10 Must-know Guidelines for Delivering Excellent Demos

10 Must-know Guidelines for Delivering Excellent Demos

Recently, the M-Files Enablement and Training Team held one of our regular Partner Champion Training events for the EMEA region, which are sessions for trainers to focus on developing processes, skills, and delivery methods to best help all types of clients get up to speed and benefiting from M-Files adoption.

During the demo sessions, people were asked to provide feedback on the points they loved and during the process, we all had a lot of fun and learned a great deal. One thing we learned is that many of these points are universal and can be used for all kinds of deliveries, so we have distilled the key takeaways into a top 10 list that you can use to powerup your delivery game!

 10 Must-know Guidelines for Excellent Demos

  1. Rules of Engagement

Setting up session rules at the start, helps the audience feel secure, sets expectation, and helps drive engagement for the entire event. Things like, outlining the schedule, noting breaks, and mentioning how to give input only takes a minute or two, yet puts minds at ease and enables for natural conversation to flow.

  1. Set the Pace

The speed of delivery is important. A little too slow is great! Sometimes we feel that in order to bring value, we need to pack as much information in as possible, but the "less is more" approach works wonders, giving space for listening, learning, reflection and questions to arise.

  1. Interactive by design

Interact with the audience, use advocates, and give space for answers. One great way to get people on your side, is to have them on your side already. Enter the sessions a little early, small talk over a coffee about the day and then, ask questions and call on people to share their experiences and give their insights. This shares the informational workload and turns a lecture into a discussion.

  1. Stories!

Use analogies liberally and design them to be familiar to your audience. Stories connect us emotionally to what we are seeing and describing features through similar processes we already use, helps us engage and remember what we are learning.  It is an excellent way to encourage the "Aha moments" as people see connections to what they already know.

  1. Keep it real

Just like stories, personal life examples for feature explanations work well too, and presenting our own experiences provides participants with a chance to see things from another perspective and then relate these to themselves. And of course, it makes us human, not just robots going through the program.

  1. Keep it clean

It's an old rule, but it works. For instance, if you use slides to accompany your demos, keep it clean. Simple slides are more memorable, less distractive and gives the presenter room to speak and connect with the audience. Additional material can be provided to support the session later, so no need to cram it all into one slide and instead - let your personality shine!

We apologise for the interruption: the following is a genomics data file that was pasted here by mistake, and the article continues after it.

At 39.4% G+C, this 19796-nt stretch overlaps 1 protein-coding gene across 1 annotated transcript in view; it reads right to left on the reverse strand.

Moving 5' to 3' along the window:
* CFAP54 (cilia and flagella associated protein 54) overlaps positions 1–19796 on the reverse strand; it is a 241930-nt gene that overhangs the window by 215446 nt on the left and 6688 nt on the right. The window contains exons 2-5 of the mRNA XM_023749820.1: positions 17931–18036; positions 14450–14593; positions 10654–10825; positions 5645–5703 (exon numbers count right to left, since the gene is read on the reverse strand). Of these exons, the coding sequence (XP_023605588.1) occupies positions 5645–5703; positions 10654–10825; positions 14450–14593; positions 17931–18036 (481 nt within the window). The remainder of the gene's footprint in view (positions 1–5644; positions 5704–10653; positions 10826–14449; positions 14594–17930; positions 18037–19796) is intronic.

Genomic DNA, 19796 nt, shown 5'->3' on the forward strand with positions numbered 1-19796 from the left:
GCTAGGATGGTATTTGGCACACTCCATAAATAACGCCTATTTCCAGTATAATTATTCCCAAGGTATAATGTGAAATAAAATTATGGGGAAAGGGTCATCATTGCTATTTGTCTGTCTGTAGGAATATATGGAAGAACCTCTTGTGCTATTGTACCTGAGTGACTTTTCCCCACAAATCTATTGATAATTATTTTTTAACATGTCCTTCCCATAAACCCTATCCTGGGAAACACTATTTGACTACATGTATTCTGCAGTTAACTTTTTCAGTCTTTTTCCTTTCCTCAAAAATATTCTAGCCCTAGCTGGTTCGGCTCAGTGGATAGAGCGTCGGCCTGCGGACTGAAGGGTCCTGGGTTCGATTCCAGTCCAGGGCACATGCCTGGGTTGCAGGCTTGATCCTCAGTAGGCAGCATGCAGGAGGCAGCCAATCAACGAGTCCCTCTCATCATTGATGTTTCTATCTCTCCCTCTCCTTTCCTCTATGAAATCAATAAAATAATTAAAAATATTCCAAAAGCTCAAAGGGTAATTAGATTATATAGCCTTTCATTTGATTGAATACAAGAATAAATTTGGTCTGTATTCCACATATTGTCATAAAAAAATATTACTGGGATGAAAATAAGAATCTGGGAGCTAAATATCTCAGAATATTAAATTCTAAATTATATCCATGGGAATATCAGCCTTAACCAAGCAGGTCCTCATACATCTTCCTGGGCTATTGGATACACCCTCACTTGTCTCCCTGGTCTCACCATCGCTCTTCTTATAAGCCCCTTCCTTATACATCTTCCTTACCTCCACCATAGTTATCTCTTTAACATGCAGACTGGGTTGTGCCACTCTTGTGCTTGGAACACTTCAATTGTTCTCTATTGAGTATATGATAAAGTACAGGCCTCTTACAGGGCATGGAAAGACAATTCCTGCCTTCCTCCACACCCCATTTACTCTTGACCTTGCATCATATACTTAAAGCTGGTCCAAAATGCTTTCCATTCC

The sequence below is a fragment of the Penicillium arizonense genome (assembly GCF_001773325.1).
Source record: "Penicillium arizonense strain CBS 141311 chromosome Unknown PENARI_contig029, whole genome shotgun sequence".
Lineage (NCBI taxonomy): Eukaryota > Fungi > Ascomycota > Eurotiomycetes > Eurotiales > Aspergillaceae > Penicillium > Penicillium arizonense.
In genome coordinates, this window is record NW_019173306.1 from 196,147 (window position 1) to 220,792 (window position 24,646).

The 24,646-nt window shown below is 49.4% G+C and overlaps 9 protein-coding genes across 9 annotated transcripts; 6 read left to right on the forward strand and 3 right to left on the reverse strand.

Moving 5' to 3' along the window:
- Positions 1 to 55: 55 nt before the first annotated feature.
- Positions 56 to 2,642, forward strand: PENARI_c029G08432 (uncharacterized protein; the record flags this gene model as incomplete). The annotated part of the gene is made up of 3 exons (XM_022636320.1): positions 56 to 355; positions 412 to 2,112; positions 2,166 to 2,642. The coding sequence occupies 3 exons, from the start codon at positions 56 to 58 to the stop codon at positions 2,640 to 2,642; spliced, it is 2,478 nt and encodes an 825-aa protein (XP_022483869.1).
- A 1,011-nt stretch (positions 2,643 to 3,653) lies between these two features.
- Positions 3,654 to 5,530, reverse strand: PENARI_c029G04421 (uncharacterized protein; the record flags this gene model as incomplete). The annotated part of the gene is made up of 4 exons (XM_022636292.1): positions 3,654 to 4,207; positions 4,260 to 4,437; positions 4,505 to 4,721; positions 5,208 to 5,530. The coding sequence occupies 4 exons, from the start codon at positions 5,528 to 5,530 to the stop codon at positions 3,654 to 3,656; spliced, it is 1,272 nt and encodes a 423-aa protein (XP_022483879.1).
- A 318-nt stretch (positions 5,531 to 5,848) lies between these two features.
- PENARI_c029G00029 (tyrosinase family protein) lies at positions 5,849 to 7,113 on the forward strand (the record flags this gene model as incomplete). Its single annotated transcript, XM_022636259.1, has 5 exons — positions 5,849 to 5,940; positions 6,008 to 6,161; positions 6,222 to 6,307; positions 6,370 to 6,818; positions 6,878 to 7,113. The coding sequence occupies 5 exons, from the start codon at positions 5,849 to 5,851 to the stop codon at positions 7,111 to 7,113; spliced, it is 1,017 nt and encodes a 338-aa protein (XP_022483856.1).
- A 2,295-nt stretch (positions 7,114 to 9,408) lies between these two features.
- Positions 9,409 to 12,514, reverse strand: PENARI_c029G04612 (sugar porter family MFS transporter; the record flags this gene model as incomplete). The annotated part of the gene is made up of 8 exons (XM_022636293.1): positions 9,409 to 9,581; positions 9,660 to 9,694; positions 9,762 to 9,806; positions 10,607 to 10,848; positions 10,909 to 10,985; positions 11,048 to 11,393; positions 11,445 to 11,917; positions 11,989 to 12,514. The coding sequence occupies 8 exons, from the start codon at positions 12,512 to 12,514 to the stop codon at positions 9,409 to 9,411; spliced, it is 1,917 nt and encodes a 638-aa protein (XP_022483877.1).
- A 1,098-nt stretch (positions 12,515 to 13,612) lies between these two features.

1. Structural change

When demoing features or key points, make them flow in a logical order to step participants through from start to finish. There are many ways to do this, but ensure the audience knows why, what and how things work, plus include the reasons for them to be interested in learning. And of course, recap what has been learned often enough, to tie-off all the loose ends.

  1. Tips please

Offering pro-tips help the audience powerup their know-how and for when there is a group with mixed skill, offers more to the advanced participants without leaving out the rest. A few usage tips sprinkled throughout a session can improve the experience for everyone and facilitate adoption.

  1. The right tool for the job

Remote delivery is now the norm, so using some of the tools available like whiteboards, polls and pointers to enhance interaction, engagement and highlight during demos are great. Get to know them well beforehand though and of course, be prepared for the demo effect, if they don't always work as expected.

  1. A little humour goes a long way

Have some fun! A happy participant is a better learner and adding a little humor along the way improves the atmosphere and enhances retention. This is especially useful when things don't go quite to plan, which as any experienced trainer knows, happens a lot.

 To wrap it up

See? Delivering effectively isn't rocket science, however developing the way we deliver what we know has a large impact on the audience, whether onsite or remotely. Just as M-Files empowers the "it's not where it is, it is what it is that matters" mindset - An M-Files delivery process takes what we know and communicates the why and how, so we can take what we know within the organization, and use it well. 

See you next time!

  • "Keep it clean" is an oldie, but a goldie! I love how you included the point that having less content shown, on slides or in a demo, let's the personality shine. With less content shown it's the interaction that becomes the content highlighting the people in the situation. And it actually becomes less about you as the presenter/demoer, and more about your listeners.

  • Even after years of training setting the pace to "less if more" is still challenging, yet so rewarding when you succeed to give people time and space to process and come up with really intriguing questions and points of views.